blog When Adobe chief executive Shantanu Narayen went to such great lengths to insist that the future of his company’s products would be based on its Creative Cloud subscription-based offering, during a controversial visit to Sydney in February, I don’t think most of us really understood just how seriously Adobe was taking its subscription offering. Now we know. Overnight in the US, Adobe revealed it would exclusively focus on its subscription offerings in future. That’s right: If you want to buy Photoshop or other applications in Creative Suite in future, you won’t be able to — you’ll only be able to lease them. From an Adobe press release overnight:
Adobe also announced that the company will focus creative software development efforts on its Creative Cloud offering moving forward. While Adobe Creative Suite® 6 products will continue to be supported and available for purchase, the company has no plans for future releases of Creative Suite or other CS products. Focusing development on Creative Cloud will not only accelerate the rate at which Adobe can innovate but also broaden the type of innovation the company can offer the creative community.
“We launched Creative Cloud a year ago and it has been a runaway success,” said David Wadhwani, senior vice president and general manager, Digital Media, Adobe. “By focusing our energy — and our talented engineers — on Creative Cloud, we’re able to put innovation in our members’ hands at a much faster pace.”
From comments I’ve seen online, quite a few of those who use Creative Suite on a daily basis for work have already welcomed the move, as it will unify Adobe’s two disparate offerings and focus the company going forward. If you’re already using Adobe’s products daily and deriving significant benefit from them, the thinking goes, why would you have a problem paying for an annual subscription? However, personally, I can’t help but see this move as representing an overall negative for consumers.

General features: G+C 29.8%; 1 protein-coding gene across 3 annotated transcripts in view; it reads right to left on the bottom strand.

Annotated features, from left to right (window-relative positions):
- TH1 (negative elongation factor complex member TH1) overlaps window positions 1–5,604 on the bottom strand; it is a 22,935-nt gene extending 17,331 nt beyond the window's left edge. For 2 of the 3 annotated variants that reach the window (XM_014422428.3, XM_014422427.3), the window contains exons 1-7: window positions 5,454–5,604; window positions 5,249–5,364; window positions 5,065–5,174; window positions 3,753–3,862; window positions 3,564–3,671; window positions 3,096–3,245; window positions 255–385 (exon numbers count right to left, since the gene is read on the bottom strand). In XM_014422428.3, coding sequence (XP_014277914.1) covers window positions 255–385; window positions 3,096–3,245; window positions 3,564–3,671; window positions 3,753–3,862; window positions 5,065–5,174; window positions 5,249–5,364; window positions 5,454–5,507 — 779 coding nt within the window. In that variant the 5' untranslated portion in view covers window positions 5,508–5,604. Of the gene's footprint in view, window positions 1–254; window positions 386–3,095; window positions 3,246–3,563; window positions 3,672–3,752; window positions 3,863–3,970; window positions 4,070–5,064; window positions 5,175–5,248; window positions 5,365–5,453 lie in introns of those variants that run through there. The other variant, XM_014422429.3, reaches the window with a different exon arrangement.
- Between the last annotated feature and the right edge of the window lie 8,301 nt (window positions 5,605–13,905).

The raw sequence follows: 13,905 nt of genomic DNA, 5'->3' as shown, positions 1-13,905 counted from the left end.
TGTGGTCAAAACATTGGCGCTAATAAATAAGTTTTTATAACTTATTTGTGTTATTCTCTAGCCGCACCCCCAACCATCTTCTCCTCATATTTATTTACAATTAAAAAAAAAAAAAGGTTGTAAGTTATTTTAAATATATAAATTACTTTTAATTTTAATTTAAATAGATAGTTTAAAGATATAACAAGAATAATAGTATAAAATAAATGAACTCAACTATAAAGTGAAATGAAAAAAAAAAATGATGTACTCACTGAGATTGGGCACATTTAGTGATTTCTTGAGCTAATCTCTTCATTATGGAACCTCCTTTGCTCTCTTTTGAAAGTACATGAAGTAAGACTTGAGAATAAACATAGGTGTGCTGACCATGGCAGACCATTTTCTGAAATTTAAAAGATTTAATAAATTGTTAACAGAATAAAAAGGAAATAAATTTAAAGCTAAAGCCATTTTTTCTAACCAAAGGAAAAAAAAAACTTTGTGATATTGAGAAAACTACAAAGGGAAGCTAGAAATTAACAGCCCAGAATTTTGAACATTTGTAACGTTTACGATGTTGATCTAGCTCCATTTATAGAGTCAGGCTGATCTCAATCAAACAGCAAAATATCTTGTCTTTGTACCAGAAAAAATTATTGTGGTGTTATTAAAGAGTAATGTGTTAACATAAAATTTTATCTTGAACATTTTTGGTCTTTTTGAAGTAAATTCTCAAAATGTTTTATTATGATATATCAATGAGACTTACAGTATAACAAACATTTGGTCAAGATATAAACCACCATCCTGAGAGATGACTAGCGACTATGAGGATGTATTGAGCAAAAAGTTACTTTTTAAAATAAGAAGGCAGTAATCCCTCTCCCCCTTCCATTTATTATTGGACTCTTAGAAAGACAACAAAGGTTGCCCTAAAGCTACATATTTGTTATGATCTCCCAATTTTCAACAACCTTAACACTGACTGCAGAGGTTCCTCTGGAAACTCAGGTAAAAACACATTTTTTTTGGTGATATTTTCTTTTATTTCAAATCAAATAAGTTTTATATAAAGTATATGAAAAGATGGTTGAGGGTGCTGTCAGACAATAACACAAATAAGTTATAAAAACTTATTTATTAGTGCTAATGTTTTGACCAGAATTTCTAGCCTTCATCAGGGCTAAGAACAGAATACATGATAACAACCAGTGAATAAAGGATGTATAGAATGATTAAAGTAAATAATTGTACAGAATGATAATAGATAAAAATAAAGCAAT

Subscription models are all very well for software as a service-based product such as Salesforce.com, which are delivered from the cloud. However Creative Cloud is not cloud-delivered — it’s a traditional PC application with a large, multi-gigabyte desktop footprint. Very few such applications have ever been paid for on a subscription basis — the thinking goes that once you’ve paid for such an application, you shouldn’t have to pay for it again. Well, not any more, according to Adobe. With its new Creative Cloud vision, you’re either paying to access its software on a regular basis, or you can forget about using it at all. Great.
Oh, well. At least Adobe won’t have to face any more questions about its Australian pricing for Creative Suite; and after all, its Creative Cloud pricing has already been harmonised for Australia.